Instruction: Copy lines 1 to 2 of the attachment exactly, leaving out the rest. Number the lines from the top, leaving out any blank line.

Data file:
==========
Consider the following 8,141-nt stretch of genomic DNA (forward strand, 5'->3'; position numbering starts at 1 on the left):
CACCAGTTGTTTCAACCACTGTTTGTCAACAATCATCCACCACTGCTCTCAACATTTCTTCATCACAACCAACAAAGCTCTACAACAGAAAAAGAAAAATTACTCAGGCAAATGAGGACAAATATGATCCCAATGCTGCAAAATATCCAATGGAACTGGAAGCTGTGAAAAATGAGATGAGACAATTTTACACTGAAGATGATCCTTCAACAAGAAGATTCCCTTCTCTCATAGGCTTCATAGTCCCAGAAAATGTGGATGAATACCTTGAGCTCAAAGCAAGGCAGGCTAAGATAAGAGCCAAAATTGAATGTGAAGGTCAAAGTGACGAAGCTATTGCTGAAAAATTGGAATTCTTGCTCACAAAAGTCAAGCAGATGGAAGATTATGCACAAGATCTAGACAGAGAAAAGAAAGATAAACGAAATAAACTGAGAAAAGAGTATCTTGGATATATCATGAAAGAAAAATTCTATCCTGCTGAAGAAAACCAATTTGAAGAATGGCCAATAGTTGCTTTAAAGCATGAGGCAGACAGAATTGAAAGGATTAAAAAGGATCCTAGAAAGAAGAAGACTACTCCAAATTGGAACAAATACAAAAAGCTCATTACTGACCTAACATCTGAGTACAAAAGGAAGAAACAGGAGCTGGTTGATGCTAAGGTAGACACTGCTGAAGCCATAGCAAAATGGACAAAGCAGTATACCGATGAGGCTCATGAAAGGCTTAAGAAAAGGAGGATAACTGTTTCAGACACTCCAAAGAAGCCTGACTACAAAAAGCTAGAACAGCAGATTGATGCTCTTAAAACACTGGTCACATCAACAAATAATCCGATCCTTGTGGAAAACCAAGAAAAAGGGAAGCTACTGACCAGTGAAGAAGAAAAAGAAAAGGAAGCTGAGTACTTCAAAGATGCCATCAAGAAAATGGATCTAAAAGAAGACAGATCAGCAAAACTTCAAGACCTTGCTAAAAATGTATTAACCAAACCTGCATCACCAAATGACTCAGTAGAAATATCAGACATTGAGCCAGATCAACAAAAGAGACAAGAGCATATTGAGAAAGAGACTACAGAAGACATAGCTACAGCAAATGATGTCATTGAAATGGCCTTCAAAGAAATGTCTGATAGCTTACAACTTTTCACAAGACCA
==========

Consider the following 8,141-nt stretch of genomic DNA (forward strand, 5'->3'; position numbering starts at 1 on the left):
CACCAGTTGTTTCAACCACTGTTTGTCAACAATCATCCACCACTGCTCTCAACATTTCTTCATCACAACCAACAAAGCTCTACAACAGAAAAAGAAAAATTACTCAGGCAAATGAGGACAAATATGATCCCAATGCTGCAAAATATCCAATGGAACTGGAAGCTGTGAAAAATGAGATGAGACAATTTTACACTGAAGATGATCCTTCAACAAGAAGATTCCCTTCTCTCATAGGCTTCATAGTCCCAGAAAATGTGGATGAATACCTTGAGCTCAAAGCAAGGCAGGCTAAGATAAGAGCCAAAATTGAATGTGAAGGTCAAAGTGACGAAGCTATTGCTGAAAAATTGGAATTCTTGCTCACAAAAGTCAAGCAGATGGAAGATTATGCACAAGATCTAGACAGAGAAAAGAAAGATAAACGAAATAAACTGAGAAAAGAGTATCTTGGATATATCATGAAAGAAAAATTCTATCCTGCTGAAGAAAACCAATTTGAAGAATGGCCAATAGTTGCTTTAAAGCATGAGGCAGACAGAATTGAAAGGATTAAAAAGGATCCTAGAAAGAAGAAGACTACTCCAAATTGGAACAAATACAAAAAGCTCATTACTGACCTAACATCTGAGTACAAAAGGAAGAAACAGGAGCTGGTTGATGCTAAGGTAGACACTGCTGAAGCCATAGCAAAATGGACAAAGCAGTATACCGATGAGGCTCATGAAAGGCTTAAGAAAAGGAGGATAACTGTTTCAGACACTCCAAAGAAGCCTGACTACAAAAAGCTAGAACAGCAGATTGATGCTCTTAAAACACTGGTCACATCAACAAATAATCCGATCCTTGTGGAAAACCAAGAAAAAGGGAAGCTACTGACCAGTGAAGAAGAAAAAGAAAAGGAAGCTGAGTACTTCAAAGATGCCATCAAGAAAATGGATCTAAAAGAAGACAGATCAGCAAAACTTCAAGACCTTGCTAAAAATGTATTAACCAAACCTGCATCACCAAATGACTCAGTAGAAATATCAGACATTGAGCCAGATCAACAAAAGAGACAAGAGCATATTGAGAAAGAGACTACAGAAGACATAGCTACAGCAAATGATGTCATTGAAATGGCCTTCAAAGAAATGTCTGATAGCTTACAACTTTTCACAAGACCA